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Friday, January 29, 2010

Daytime TV

In 1945, after a period of social and economic instability, the UN was set up, ostensibly to establish and protect the rights of man. These include the right to food, shelter and a lifetime of being forced to watch Angelina Jolie wear a beatific smile in Namibia as she continues on yet another child collecting... sorry, goodwill mission.

As the UN continued to grow and diversify, so too did the expectations of man. Now we expect the right to food, shelter, and a Sky Plus box, preferably in HD. Unfortunately for me, my idea of high definition includes watching stuttering videos online and my surround sound system is made up almost exclusively of the blaring sounds of snoring coming through the walls from the man next door.

I moved into my current abode because of the low cost of rent. "It's a beautiful house", the landlord told me. "However, there are a few things..." I waited to hear some sort of horror story; maybe the house was a crime scene, perhaps it was made entirely out of asbestos and matchstick heads. It was possible that a deformed ghoul lived in the attic, subsisting entirely on fish heads, the administration of which would be part of the rent agreement.

As it turns out, the house has no parking space, microwave, or television. All are workable obstacles, or so I thought. Being a garden variety type of dole scum, I have the time to walk places and thus have no car. I have the time to cook my own food, what with not having a go-getting lifestyle that would necessitate my porridge to be made in three minutes in the microwave as opposed to fifteen on the stove. All this free time works to my economic advantage.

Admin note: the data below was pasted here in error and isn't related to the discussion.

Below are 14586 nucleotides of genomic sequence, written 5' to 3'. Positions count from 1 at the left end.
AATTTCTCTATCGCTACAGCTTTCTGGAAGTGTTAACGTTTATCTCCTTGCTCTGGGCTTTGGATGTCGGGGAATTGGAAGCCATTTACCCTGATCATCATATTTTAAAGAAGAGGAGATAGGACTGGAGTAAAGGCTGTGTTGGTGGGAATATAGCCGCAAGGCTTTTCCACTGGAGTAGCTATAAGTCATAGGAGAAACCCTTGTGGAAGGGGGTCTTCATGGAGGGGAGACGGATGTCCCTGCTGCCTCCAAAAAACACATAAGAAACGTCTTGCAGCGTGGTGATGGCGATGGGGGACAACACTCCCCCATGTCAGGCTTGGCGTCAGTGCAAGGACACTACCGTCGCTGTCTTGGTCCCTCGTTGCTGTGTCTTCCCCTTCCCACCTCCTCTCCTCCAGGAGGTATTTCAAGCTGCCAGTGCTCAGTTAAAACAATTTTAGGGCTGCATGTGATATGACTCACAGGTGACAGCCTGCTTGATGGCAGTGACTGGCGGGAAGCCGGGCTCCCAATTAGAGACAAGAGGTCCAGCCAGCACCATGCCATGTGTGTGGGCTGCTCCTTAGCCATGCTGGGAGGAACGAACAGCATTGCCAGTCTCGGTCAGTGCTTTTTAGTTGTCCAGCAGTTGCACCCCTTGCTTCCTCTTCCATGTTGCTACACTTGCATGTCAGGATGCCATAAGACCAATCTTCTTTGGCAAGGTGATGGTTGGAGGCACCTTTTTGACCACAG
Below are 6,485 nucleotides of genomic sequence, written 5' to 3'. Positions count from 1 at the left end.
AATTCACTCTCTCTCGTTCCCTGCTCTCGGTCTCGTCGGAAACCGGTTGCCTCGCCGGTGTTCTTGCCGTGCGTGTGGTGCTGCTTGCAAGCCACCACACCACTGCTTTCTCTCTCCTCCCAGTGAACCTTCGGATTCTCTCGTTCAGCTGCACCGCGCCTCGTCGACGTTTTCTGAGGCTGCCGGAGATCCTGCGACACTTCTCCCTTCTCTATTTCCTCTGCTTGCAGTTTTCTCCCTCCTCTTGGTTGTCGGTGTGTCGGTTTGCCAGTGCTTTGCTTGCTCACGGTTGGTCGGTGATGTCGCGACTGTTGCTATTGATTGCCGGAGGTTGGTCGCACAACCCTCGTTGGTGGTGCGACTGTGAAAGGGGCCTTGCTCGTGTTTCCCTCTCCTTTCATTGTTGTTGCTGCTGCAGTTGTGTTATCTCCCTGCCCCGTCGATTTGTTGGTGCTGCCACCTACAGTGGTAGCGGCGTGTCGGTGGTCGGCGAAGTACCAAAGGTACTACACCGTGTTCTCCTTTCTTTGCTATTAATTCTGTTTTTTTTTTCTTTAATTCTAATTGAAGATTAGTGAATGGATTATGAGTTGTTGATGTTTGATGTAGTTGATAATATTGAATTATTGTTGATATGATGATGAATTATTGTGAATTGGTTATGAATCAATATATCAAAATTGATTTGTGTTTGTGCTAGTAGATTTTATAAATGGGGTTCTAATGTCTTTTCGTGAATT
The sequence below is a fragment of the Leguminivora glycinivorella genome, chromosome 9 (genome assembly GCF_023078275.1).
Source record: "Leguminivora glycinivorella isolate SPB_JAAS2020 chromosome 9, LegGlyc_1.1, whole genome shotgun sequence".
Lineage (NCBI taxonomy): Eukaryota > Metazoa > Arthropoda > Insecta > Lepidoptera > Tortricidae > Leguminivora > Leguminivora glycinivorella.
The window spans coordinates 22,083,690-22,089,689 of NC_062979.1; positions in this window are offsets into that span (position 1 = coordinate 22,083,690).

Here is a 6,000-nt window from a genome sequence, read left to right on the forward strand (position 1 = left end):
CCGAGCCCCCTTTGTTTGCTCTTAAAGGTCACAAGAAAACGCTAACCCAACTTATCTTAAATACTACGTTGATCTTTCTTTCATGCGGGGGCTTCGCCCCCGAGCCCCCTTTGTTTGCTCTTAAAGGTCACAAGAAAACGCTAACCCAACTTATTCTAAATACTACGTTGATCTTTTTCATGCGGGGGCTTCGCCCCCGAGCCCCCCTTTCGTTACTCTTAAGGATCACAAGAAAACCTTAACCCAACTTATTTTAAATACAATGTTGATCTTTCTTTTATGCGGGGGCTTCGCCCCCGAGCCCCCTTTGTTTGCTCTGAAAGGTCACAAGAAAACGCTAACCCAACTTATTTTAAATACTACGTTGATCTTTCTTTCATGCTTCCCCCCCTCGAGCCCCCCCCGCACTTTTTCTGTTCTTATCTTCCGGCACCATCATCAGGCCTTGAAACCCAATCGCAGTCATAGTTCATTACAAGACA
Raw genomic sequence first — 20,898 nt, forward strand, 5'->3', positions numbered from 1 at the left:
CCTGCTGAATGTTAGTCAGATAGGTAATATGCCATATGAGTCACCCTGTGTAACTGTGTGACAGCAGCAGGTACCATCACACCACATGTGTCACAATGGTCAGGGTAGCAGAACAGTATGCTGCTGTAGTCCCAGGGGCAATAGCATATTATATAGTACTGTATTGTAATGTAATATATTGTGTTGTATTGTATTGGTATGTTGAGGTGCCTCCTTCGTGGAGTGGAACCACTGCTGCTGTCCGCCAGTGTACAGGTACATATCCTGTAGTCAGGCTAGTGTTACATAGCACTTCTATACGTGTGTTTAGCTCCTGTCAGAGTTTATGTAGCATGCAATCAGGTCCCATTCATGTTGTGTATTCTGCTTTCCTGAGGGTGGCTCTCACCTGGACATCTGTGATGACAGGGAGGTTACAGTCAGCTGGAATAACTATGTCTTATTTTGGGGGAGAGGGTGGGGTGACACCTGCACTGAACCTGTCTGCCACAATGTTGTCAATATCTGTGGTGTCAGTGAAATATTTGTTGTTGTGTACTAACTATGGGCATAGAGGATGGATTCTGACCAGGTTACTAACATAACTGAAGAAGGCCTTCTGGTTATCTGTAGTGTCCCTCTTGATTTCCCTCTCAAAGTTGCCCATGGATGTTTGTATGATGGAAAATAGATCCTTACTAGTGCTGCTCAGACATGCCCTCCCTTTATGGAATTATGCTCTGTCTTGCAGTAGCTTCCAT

Not so with the television. My daytime tv withdrawal symptoms are such that I almost cried because I had only managed to see the last thirty seconds of the Ellen Degeneres Show at a friend's house. The lights... the colours... the incessant dancing... I had to prop my head on the kitchen counter to prevent it from rolling off in shock. It was as if I was watching real life, but with more spot prizes and jabs at reality television starlets. It was life as the UN might have imagined it. If they spent all of their spare time on the couch with only daytime television for company.